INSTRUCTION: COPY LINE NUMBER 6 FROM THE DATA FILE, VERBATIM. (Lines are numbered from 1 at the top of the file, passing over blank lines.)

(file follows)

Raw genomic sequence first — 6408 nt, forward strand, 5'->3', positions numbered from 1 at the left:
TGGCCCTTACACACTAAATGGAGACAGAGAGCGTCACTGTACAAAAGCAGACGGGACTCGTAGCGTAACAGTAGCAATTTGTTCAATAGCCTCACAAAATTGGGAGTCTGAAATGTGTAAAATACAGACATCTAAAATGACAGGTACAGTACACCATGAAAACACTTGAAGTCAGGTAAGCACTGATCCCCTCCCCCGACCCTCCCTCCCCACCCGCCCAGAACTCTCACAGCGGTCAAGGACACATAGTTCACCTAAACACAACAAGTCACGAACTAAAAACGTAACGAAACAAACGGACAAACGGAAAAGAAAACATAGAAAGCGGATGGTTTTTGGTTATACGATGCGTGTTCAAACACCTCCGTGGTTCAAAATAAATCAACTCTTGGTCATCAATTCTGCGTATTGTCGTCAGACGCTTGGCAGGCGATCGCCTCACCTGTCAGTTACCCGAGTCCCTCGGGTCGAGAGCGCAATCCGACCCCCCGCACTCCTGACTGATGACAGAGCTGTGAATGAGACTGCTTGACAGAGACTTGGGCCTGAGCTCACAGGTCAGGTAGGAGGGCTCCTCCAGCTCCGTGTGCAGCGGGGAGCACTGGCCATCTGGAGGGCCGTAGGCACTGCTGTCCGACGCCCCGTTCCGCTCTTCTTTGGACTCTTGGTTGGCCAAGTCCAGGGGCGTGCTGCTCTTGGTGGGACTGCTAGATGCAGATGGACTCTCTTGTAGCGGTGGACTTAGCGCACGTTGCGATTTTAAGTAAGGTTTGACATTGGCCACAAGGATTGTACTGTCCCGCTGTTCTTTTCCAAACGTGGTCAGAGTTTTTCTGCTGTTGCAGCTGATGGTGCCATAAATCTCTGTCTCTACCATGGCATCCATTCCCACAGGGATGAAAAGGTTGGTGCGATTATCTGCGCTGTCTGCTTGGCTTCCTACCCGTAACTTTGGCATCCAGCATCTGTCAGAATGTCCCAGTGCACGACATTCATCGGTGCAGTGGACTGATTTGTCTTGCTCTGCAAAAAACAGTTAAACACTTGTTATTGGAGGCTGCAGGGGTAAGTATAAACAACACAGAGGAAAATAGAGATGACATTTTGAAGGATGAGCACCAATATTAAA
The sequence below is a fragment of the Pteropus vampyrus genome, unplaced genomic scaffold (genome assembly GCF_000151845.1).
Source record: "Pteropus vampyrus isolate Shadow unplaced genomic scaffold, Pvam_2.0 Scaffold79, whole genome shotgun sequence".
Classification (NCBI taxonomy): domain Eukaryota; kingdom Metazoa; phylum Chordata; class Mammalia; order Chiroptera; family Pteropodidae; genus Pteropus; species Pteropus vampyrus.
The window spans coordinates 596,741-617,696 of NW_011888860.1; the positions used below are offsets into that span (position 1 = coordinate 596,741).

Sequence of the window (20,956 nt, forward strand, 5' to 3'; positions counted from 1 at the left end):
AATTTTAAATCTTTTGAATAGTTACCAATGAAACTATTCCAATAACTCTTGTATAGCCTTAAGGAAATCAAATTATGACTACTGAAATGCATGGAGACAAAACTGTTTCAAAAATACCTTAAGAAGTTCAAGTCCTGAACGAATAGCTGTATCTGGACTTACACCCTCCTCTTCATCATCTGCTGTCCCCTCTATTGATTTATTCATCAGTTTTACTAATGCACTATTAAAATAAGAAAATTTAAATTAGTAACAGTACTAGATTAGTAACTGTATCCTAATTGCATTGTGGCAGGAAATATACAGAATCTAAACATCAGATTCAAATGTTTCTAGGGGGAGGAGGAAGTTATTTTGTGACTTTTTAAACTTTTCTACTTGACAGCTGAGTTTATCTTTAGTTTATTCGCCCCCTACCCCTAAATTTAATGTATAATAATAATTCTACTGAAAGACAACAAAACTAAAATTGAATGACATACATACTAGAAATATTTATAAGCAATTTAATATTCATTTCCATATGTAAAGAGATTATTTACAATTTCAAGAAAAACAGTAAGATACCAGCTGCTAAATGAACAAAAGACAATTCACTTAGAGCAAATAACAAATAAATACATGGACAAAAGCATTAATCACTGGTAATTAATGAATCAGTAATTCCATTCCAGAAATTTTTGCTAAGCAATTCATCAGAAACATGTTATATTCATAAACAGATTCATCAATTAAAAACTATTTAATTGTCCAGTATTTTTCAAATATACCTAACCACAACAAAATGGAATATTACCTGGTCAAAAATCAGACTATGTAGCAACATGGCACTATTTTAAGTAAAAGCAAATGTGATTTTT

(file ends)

The window spans coordinates 596,741-617,696 of NW_011888860.1; the positions used below are offsets into that span (position 1 = coordinate 596,741).